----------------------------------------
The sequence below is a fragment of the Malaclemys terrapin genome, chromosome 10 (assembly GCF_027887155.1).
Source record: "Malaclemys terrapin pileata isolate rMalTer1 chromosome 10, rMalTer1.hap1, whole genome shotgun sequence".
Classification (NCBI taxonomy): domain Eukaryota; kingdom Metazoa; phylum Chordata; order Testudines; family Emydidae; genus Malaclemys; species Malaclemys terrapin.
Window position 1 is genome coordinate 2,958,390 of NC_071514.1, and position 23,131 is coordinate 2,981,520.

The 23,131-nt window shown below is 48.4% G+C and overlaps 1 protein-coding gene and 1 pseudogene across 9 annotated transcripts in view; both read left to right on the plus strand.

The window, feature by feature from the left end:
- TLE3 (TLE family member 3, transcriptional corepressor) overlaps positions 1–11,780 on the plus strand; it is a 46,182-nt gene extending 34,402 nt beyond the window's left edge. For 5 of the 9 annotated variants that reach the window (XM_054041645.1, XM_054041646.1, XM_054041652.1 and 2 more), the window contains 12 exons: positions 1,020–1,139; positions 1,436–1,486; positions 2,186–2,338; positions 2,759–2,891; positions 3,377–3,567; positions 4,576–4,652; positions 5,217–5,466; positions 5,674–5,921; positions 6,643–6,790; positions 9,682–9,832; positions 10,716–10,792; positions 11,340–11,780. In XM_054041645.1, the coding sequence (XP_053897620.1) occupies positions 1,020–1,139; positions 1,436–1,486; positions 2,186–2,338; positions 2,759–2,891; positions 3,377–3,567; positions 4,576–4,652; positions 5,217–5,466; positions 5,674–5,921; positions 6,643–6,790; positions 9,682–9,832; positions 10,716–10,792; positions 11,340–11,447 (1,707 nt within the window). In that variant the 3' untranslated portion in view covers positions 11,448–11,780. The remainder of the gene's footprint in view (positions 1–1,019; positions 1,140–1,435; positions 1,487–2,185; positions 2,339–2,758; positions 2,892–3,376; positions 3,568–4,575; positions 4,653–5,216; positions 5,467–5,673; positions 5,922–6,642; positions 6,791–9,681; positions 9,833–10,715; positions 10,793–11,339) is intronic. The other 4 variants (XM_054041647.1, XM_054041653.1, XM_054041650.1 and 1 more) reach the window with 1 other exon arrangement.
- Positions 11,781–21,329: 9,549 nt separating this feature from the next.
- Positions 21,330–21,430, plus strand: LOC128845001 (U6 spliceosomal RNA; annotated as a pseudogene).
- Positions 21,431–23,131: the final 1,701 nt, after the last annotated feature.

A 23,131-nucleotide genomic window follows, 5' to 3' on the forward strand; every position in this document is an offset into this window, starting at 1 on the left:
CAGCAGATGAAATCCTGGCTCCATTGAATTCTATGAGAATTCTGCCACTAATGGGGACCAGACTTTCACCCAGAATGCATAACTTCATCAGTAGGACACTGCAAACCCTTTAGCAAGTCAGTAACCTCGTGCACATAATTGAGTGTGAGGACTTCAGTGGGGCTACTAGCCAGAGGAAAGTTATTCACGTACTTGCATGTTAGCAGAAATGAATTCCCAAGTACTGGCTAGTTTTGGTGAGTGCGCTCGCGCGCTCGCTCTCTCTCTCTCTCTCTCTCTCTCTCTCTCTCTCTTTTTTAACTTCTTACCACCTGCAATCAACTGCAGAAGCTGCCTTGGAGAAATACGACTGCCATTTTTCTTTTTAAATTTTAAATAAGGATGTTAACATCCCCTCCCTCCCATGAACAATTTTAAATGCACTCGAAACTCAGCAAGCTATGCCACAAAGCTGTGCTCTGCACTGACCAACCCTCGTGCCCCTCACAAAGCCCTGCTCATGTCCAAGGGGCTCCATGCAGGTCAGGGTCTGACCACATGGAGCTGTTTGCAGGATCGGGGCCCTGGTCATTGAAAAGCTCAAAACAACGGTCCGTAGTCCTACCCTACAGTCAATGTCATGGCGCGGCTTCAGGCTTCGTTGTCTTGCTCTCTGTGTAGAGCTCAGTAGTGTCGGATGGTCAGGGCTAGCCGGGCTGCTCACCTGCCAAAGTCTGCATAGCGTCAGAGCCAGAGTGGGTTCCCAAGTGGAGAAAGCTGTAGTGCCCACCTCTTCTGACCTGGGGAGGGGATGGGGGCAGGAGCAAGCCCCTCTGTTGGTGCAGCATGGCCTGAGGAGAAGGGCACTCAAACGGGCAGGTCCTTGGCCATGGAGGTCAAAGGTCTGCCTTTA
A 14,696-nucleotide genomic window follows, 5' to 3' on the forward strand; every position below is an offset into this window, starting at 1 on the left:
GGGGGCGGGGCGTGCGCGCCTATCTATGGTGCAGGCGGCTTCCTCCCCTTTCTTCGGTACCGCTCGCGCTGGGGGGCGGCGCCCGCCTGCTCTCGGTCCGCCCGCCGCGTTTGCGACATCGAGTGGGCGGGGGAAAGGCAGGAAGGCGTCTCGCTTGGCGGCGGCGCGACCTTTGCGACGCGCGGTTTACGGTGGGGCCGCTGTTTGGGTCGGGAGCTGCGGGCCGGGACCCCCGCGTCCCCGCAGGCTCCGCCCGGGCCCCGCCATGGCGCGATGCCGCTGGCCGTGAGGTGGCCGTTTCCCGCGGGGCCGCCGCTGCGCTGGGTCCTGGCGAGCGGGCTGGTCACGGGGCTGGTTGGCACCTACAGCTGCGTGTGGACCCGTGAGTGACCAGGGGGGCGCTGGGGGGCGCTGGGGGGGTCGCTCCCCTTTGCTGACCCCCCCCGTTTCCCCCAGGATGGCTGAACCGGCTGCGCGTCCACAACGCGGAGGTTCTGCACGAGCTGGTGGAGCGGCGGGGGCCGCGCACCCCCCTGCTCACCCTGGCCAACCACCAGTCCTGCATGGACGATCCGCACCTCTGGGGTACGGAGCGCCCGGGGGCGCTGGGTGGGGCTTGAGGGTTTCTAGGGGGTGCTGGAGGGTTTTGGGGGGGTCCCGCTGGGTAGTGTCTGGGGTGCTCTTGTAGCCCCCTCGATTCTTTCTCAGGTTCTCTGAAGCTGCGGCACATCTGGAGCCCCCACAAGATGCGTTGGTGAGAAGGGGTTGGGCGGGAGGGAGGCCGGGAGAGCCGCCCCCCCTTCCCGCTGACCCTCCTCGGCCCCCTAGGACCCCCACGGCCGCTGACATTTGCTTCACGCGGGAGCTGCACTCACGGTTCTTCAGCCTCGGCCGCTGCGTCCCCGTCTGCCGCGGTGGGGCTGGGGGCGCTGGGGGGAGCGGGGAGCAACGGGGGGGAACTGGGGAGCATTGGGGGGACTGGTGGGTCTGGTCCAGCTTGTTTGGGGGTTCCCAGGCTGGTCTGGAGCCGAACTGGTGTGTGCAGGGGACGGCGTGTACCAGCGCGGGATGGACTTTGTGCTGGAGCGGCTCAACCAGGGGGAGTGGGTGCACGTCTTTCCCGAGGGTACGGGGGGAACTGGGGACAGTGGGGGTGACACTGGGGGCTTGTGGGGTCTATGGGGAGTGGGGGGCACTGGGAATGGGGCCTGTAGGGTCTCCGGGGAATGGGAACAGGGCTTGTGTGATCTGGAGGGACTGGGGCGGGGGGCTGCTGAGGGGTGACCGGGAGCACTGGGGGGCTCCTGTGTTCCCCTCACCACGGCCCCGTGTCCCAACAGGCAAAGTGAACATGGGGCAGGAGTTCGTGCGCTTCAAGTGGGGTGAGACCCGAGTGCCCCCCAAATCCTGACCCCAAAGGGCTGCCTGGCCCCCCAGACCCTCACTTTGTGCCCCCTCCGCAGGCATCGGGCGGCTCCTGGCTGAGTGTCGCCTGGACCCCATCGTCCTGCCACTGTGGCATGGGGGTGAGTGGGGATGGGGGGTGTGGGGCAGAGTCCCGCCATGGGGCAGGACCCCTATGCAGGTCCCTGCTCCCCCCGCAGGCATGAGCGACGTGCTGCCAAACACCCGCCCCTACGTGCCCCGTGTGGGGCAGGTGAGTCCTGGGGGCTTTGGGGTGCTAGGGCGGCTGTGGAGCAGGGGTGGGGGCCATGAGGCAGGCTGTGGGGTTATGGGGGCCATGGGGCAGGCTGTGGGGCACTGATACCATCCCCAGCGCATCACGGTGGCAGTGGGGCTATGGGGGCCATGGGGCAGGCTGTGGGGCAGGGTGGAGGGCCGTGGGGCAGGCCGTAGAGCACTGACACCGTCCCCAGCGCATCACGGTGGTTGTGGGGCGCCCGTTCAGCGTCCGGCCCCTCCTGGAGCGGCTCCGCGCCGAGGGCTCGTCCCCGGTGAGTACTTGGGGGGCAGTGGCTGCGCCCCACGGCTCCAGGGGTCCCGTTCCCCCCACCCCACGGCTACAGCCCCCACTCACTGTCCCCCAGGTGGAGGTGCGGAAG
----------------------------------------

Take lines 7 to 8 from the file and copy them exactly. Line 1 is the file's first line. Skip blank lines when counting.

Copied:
- TLE3 (TLE family member 3, transcriptional corepressor) overlaps positions 1–11,780 on the plus strand; it is a 46,182-nt gene extending 34,402 nt beyond the window's left edge. For 5 of the 9 annotated variants that reach the window (XM_054041645.1, XM_054041646.1, XM_054041652.1 and 2 more), the window contains 12 exons: positions 1,020–1,139; positions 1,436–1,486; positions 2,186–2,338; positions 2,759–2,891; positions 3,377–3,567; positions 4,576–4,652; positions 5,217–5,466; positions 5,674–5,921; positions 6,643–6,790; positions 9,682–9,832; positions 10,716–10,792; positions 11,340–11,780. In XM_054041645.1, the coding sequence (XP_053897620.1) occupies positions 1,020–1,139; positions 1,436–1,486; positions 2,186–2,338; positions 2,759–2,891; positions 3,377–3,567; positions 4,576–4,652; positions 5,217–5,466; positions 5,674–5,921; positions 6,643–6,790; positions 9,682–9,832; positions 10,716–10,792; positions 11,340–11,447 (1,707 nt within the window). In that variant the 3' untranslated portion in view covers positions 11,448–11,780. The remainder of the gene's footprint in view (positions 1–1,019; positions 1,140–1,435; positions 1,487–2,185; positions 2,339–2,758; positions 2,892–3,376; positions 3,568–4,575; positions 4,653–5,216; positions 5,467–5,673; positions 5,922–6,642; positions 6,791–9,681; positions 9,833–10,715; positions 10,793–11,339) is intronic. The other 4 variants (XM_054041647.1, XM_054041653.1, XM_054041650.1 and 1 more) reach the window with 1 other exon arrangement.
- Positions 11,781–21,329: 9,549 nt separating this feature from the next.